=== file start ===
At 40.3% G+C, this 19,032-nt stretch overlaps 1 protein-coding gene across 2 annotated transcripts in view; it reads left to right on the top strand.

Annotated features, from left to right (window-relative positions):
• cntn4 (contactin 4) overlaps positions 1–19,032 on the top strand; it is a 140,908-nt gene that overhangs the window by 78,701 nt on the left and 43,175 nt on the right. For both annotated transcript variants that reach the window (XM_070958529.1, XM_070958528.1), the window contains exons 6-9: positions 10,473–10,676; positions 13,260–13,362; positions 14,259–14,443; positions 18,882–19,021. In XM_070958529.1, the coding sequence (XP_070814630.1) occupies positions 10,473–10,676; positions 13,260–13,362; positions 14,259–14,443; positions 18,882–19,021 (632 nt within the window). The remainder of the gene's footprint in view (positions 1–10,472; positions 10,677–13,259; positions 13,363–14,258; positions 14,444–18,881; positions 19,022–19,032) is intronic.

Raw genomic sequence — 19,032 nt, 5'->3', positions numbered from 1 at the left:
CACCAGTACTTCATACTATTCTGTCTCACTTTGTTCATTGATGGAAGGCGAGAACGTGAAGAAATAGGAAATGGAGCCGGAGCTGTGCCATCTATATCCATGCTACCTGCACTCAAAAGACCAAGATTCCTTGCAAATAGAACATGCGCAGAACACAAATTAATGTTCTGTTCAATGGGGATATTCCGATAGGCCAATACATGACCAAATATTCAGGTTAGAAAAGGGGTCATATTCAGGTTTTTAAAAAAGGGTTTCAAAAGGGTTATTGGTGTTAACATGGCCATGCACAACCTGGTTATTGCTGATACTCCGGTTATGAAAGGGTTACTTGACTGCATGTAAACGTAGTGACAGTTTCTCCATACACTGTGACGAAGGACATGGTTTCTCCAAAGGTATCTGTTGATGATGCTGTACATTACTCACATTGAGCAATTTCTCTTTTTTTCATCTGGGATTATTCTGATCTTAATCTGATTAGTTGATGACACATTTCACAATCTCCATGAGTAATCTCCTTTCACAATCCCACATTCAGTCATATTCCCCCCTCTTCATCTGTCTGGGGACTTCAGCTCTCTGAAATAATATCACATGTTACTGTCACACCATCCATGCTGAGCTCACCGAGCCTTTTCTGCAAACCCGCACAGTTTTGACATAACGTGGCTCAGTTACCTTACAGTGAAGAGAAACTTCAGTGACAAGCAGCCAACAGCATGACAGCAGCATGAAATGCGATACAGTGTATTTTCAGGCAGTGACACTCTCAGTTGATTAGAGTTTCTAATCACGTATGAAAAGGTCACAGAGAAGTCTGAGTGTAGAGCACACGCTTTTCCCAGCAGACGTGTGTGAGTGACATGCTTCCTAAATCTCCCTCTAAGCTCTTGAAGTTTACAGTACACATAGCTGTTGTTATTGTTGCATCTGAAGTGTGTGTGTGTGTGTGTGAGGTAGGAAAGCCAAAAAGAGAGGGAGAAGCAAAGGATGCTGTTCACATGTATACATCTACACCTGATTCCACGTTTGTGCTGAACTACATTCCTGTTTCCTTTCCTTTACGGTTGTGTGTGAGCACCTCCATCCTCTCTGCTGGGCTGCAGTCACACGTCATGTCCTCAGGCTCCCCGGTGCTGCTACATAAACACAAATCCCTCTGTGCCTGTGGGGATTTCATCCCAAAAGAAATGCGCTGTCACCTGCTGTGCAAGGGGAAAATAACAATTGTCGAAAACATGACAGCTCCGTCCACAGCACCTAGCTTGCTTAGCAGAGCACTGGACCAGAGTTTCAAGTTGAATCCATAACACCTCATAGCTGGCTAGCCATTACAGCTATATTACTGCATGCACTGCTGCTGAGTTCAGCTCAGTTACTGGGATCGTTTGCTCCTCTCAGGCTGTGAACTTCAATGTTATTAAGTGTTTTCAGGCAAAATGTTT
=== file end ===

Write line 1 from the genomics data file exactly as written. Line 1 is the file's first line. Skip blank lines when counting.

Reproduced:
At 40.3% G+C, this 19,032-nt stretch overlaps 1 protein-coding gene across 2 annotated transcripts in view; it reads left to right on the top strand.